Bill C-11, the Online Streaming Act, is now law in Canada, updating the country’s broadcasting regulations for the first time since 1991. The act requires streaming platforms like Netflix, Disney Plus, and YouTube to promote and financially contribute to Canadian content. The Canadian Radio-television Telecommunications Commission (CRTC) will likely update the definition of “Canadian content” in response to the bill. The main opposition to the bill came from the Conservatives, YouTube, and Canadian digital-first creators, who argued that the legislation’s ambiguous language could lead to government censorship and the regulation of amateur videos.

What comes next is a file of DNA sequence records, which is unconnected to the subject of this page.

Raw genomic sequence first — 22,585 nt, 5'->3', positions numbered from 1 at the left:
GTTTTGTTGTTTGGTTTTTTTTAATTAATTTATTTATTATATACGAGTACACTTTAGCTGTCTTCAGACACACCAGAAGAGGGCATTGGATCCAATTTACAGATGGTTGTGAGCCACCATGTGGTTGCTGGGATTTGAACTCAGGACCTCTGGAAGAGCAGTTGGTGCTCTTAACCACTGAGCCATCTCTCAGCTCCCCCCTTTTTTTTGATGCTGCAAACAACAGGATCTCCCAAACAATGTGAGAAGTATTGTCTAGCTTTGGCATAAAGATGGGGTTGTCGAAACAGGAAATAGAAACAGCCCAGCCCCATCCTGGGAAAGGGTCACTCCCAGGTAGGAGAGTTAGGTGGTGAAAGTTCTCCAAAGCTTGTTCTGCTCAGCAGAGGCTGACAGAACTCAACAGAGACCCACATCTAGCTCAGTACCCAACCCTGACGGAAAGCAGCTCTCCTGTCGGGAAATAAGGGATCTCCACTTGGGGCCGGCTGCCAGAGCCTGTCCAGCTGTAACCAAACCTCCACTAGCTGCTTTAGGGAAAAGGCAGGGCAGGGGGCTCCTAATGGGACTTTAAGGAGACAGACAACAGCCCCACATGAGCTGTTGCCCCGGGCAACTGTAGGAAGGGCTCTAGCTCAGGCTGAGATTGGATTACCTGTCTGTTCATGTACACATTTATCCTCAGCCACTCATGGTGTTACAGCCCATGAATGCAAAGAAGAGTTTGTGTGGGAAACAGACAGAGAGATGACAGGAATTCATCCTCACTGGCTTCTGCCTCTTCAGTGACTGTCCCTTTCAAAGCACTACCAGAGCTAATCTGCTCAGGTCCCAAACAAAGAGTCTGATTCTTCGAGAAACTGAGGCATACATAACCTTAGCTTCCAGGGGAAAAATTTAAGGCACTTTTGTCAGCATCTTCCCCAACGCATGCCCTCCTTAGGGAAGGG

Most Canadians will not experience significant changes, but may notice more Canadian productions on streaming platforms. YouTube is expected to be the only social media platform affected by the bill. The impact of the bill on creators and artists in Canada remains unclear, with some artists’ groups arguing that the legislation does not go far enough in forcing American giants to support Canadian content. Others fear potential overreach and negative effects on creators on platforms like YouTube and TikTok. The CRTC’s decisions on implementing the act will be closely watched in the coming years.
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